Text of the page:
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and around houses and animal sheds during four consecutive nights of each month, between 1996 and 1999. The conservation of the rain forest in Paudalho is superior to that of Amaraji, and it has a jungle warfare training center for the Brazilian army. Sand fly captures were performed in this area during 2002-2003, using CDC light traps and manual captures on four consecutive nights of each month in the primary and secondary forests. A number of soldiers contracted cutaneous leishmaniasis during military exercises in these forested areas. Sand flies were identified using the descriptions and keys of Young & Duncan (1994). The insects from Recife were deposited in the collection of the Departamento de Genética, Universidade Federal de Pernambuco (Recife, Pernambuco). Specimens from Amaraji and Paudalho were deposited in the Centro de Pesquisas Aggeu Magalhães, Fundação Oswaldo Cruz (Recife, Pernambuco). Some voucher specimens were sent to the Departamento de Parasitologia, Universidade de São Paulo (Dr J. J. Shaw), São Paulo, and the Departamento de Epidemiologia (Dr. E. A. B. Galati), USP, São Paulo.

Results A total of 83,499 specimens belonging to 23 Lutzomyia species were collected in the three areas (Table 1). Collections at Dois Irmãos (Recife) produced 10,287 sand flies of 10 species, of which 9,929 (96.5%, 2482 males, 7447 females) were L. umbratilis. Among the other species, 48 (1.13% of total, 3 males, 45 females) were identified as L. flaviscutellata, 35 (0.82%, 7 males, 28 females) as L. complexa, and 63 (1.48%, 20 males, 43 females) as L. claustrei. The 64,806 sand flies captured in Amaraji belonged to 8 species, of which 403 (0.62%) were L. complexa. Of the overall total, 97.84% were L. whitmani (Antunes & Coutinho), followed in order of predominance by L. evandroi (Costa Lima & Antunes), L. quinquefer (Dyar), L. walkeri (Newstead), L. sordelli (Shannon & Del Ponte), L. fischeri (Pinto), and L. naftalekatzi Falcão, Andrade Filho, Almeida & Brandão Filho. Sixteen species were captured in Paudalho, and of these, the dominant species was L. complexa, which represented 51.36% (4,317 of 8,406) of the total captured at this locality. Of the three study sites, Paudalho yielded the greatest variety of sand fly species.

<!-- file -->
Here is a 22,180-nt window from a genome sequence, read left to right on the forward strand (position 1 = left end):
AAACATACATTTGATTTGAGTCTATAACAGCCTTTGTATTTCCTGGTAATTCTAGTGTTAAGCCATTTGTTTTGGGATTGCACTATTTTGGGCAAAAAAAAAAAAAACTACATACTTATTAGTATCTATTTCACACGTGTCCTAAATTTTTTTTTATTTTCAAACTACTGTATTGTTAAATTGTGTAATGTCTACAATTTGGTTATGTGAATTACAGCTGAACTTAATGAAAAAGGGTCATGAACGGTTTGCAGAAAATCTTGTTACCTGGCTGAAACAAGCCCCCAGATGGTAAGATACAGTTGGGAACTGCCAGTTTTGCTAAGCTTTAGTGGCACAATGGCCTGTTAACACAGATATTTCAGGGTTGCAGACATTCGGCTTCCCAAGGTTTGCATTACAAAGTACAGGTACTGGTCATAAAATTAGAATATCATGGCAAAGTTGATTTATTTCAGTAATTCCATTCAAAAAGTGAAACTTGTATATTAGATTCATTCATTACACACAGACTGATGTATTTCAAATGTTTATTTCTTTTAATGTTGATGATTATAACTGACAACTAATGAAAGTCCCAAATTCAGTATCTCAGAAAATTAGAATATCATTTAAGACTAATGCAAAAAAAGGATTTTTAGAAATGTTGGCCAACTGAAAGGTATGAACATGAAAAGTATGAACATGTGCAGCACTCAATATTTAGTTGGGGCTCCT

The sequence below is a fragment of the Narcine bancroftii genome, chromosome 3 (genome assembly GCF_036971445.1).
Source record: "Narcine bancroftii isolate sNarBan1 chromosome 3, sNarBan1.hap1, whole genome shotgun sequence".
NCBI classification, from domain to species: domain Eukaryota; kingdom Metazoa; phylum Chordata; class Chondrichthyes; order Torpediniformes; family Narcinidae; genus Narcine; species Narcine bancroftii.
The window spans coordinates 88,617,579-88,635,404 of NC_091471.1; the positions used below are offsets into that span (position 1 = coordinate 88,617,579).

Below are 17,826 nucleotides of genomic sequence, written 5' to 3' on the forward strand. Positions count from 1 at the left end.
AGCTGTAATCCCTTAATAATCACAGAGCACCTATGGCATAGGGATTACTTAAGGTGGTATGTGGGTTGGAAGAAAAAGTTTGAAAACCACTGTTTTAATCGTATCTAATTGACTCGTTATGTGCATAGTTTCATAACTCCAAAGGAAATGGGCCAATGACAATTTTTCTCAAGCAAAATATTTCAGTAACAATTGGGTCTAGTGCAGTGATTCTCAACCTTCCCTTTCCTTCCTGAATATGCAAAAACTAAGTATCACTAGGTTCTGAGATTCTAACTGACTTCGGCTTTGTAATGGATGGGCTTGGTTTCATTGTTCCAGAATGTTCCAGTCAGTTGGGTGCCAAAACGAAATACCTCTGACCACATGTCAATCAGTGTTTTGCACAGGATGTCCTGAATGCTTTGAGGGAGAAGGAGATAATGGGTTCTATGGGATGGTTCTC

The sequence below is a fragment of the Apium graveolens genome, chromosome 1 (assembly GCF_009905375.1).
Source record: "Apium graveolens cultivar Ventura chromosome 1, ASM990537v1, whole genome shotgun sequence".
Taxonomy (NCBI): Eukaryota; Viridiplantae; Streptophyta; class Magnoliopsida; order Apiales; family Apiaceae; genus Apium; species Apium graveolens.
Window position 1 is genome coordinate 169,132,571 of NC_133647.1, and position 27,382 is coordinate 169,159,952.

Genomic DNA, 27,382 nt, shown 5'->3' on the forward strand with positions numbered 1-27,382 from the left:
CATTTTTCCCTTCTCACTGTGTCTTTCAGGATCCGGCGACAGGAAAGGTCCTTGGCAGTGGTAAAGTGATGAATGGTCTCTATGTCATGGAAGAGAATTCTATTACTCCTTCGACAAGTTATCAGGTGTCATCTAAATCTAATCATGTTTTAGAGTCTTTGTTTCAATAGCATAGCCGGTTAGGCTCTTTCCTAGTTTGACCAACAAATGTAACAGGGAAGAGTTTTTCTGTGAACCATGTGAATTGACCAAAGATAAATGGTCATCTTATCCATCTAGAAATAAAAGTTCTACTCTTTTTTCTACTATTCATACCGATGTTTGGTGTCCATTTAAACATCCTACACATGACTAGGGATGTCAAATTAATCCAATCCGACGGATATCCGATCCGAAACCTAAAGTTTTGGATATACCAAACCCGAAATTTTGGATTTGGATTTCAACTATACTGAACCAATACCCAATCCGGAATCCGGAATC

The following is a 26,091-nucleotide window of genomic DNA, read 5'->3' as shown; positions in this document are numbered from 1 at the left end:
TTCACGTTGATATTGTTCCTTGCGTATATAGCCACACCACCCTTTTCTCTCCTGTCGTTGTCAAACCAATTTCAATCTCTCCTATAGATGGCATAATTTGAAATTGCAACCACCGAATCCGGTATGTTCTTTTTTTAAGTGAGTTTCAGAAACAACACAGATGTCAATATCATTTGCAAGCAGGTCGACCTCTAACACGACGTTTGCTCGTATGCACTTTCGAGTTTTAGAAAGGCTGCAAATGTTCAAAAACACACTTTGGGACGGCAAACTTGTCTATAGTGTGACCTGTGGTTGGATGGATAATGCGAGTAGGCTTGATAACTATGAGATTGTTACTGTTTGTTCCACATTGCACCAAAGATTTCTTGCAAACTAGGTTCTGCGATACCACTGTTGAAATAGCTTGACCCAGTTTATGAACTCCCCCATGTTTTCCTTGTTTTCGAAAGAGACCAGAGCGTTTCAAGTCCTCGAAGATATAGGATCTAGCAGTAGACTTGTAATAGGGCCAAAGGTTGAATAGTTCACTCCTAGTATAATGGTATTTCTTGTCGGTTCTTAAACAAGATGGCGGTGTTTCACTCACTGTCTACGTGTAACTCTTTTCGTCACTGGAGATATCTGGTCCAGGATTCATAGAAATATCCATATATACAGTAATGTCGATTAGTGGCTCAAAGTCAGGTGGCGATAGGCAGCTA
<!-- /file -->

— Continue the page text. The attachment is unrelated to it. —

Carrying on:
Discussion Lutzomyia flaviscutellata was rare in the Recife collections. In studies carried out in the Amazonian region, this same species was not considered especially anthropophilic, preferring rodents (Lainson & Shaw 1968, Shaw & Lainson 1968). Populations of this species are particularly high in wet forests, especially those such as the “igapo” (i.e., seasonally flooded) (Shaw & Lainson 1972). This species readily adapts to modified forests and monoculture tree plantations (“gmelin”) in the north of Pará State (Ready et al. SAND FLIES

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1983). This adaptive ability suggests that L. flaviscutellata could spread to other areas of Pernambuco, where different types of vegetation have replaced the original Atlantic rain forest. Due to the close relationship of L. flaviscutellata with rodents, the mammalian fauna of the Recife site needs to be thoroughly investigated. Studies by other methods, such as rodent-baited traps (Disney 1966, Dégallier et al. 1983), probably would result in higher catches of L. flaviscutellata in this area. Dois Irmãos is very humid, and in the lower areas, the ground is flooded during and just after the rainy season, a situation similar to the habitats in which this species abounds in Pará. This same species was reported in the southern region of the State of Bahia in an area where L. (L.) amazonensis has been found. However, because there are no parasitological studies of leishmanial infections of this species in this region, its importance as a vector in this region of Brazil is only circumstantial (Vexenat et al. 1986). TABLE 1. Numbers of individuals of sand fly species (Lutzomyia species) collected in three study areas of Pernambuco State, Northeast Brazil, including totals by sex and male (M):female (F) ratios.

Species L. amazonensis

M

Amaraji F T

%

M/F

Localities Paudalho M F %

M/F

M

Recife F %

M/F

-

-

-

-

-

52

143

2.32

0.36

-

-

-

-

L. barrettoi

-

-

-

-

-

0

1

0.01

0

-

-

-

-

L. braziliensis

-

-

-

-

-

0

2

0.02

0

-

-

-

-

L. capixaba

-

-

-

-

-

0

8

0.10

0

-

-

-

-

L. choti

-

-

-

-

-

1,955

L. claustrei

-

-

-

-

-

-

L. complexa

172

231

403

0.62

0.74

462

L. evandroi

391

323

714

1.10

1.21

18

14

0.38

1.28

-

-

-

-

L. fischeri

6

9

15

0.02

0.67

-

-

-

-

-

-

-

-

L. flaviscutellata

-

-

-

-

-

-

-

-

-

3

45

0.47 0.07

L. furcata

-

-

-

-

-

-

-

-

-

7

5

1.18 1.40

L. longispina

-

-

-

-

-

36

58

1.12

0.62

-

-

1,705 43.54 1.15 -

-

-

3,855 51.36 0.89

19

18

0.36 1.05

20

43

0.61 0.46

7

28

0.34 0.25

-

-

L. naftalekatzi

-

-

-

-

-

2

4

0.07

0.50

-

-

-

-

L. quinquefer

27

35

62

0.10

0.77

0

1

0.01

0

-

-

-

-

L. sallesi

-

-

-

-

-

-

-

-

-

1

0

0.01

-

L. schreiberi

-

-

-

-

-

1

4

0.06

0.25

-

-

-

-

L. servulolimai

-

-

-

-

-

1

0

0.01

-

-

-

-

-

L. shannoni

-

-

-

-

-

-

-

-

-

123

32

1.51 3.84

L. sordelli

11

33

44

0.07

0.33

5

53

0.69

0.09

1

5

0.06 0.20

L. sp.

27

75

102

0.16

0.36

-

-

-

-

-

-

-

-

L. tupynambai

0

0

0

0

0

0

1

0.01

-

-

-

-

-

-

-

-

-

-

-

-

-

-

26

34

60

0.09

0.76

16

08

0.29

2.00

1

0

0.01

-

L. whitmani

28,354 35,052 63,406 97.84

0.81

0

1

0.01

0

-

-

-

-

Total

29,014 35,792 64,806 100.0

0.81

2548

5858

L. umbratilis L. walkeri

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100.0 0.43